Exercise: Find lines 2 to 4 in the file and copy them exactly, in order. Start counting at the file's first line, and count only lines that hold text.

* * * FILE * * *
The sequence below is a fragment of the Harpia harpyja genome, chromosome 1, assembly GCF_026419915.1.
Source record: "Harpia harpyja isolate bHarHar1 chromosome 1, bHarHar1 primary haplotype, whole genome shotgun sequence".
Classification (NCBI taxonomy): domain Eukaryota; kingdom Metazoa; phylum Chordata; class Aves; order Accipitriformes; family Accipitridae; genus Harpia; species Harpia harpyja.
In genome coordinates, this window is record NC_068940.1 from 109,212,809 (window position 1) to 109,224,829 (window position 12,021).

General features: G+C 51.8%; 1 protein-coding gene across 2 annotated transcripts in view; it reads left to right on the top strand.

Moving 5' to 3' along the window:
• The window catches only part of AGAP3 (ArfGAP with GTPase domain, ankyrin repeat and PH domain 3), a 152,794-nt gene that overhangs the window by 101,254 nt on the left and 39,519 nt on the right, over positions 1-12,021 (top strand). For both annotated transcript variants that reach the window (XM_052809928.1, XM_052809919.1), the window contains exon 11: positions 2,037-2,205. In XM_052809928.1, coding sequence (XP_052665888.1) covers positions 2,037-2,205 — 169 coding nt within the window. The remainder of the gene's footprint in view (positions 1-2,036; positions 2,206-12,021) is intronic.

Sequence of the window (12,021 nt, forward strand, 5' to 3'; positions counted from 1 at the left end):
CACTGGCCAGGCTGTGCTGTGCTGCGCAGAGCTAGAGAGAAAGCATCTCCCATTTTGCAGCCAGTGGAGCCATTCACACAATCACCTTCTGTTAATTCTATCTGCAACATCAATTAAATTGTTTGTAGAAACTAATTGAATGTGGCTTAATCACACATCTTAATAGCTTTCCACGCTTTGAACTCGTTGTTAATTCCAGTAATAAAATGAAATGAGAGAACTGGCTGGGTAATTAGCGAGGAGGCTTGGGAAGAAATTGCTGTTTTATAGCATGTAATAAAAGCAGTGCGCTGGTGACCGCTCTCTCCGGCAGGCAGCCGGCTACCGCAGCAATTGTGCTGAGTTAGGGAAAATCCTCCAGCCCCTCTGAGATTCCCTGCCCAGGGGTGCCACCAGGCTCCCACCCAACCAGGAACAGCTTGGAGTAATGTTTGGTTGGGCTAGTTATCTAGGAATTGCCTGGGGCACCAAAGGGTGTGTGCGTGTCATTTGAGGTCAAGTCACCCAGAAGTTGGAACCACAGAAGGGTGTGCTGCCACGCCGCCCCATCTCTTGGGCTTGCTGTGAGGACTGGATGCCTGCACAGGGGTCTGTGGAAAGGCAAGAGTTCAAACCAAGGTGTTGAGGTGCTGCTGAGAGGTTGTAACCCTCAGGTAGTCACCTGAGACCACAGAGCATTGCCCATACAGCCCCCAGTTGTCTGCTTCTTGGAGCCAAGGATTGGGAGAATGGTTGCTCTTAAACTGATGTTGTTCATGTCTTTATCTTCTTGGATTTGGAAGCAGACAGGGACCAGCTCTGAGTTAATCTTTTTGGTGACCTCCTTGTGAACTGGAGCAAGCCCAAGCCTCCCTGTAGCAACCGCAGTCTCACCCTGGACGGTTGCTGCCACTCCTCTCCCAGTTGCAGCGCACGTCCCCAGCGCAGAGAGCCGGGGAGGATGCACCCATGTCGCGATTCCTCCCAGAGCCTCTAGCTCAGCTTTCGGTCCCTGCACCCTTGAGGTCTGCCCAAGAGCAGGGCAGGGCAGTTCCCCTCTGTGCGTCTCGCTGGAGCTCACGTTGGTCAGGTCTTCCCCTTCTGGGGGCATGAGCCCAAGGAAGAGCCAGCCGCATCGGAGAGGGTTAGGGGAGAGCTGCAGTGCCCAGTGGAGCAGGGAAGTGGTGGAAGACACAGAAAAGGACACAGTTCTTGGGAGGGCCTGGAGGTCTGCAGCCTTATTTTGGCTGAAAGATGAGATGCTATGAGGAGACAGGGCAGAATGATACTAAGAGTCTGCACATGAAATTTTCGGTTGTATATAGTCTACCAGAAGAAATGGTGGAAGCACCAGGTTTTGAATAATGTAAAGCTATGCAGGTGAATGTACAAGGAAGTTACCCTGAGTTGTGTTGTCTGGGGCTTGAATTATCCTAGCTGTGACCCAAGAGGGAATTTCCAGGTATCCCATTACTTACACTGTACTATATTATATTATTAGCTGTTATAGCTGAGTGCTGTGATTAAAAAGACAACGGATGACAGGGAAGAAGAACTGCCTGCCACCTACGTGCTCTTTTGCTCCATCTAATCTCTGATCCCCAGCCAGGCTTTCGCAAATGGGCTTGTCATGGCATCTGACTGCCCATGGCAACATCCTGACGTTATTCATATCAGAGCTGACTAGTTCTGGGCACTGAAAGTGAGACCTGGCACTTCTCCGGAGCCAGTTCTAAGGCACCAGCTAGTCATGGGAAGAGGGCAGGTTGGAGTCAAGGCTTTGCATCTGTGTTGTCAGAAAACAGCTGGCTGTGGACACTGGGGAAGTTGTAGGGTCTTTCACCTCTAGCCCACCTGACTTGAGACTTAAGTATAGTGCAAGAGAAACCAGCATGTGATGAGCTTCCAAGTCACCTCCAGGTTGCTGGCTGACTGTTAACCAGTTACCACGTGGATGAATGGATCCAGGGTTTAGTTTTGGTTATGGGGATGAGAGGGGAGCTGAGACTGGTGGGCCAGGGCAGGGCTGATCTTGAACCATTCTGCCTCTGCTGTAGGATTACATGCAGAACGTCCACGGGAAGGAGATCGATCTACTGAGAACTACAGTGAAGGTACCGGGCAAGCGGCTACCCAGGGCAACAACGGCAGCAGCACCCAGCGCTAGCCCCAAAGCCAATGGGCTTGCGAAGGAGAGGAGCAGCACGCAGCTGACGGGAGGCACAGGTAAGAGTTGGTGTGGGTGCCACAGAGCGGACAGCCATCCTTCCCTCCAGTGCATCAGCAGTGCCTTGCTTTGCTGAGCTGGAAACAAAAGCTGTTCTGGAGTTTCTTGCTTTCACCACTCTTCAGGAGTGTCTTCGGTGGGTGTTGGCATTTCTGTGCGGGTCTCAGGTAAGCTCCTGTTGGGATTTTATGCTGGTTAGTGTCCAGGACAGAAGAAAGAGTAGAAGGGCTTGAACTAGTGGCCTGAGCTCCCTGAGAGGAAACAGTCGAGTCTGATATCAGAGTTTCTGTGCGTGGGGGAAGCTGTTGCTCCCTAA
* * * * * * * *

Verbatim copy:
Source record: "Harpia harpyja isolate bHarHar1 chromosome 1, bHarHar1 primary haplotype, whole genome shotgun sequence".
Classification (NCBI taxonomy): domain Eukaryota; kingdom Metazoa; phylum Chordata; class Aves; order Accipitriformes; family Accipitridae; genus Harpia; species Harpia harpyja.
In genome coordinates, this window is record NC_068940.1 from 109,212,809 (window position 1) to 109,224,829 (window position 12,021).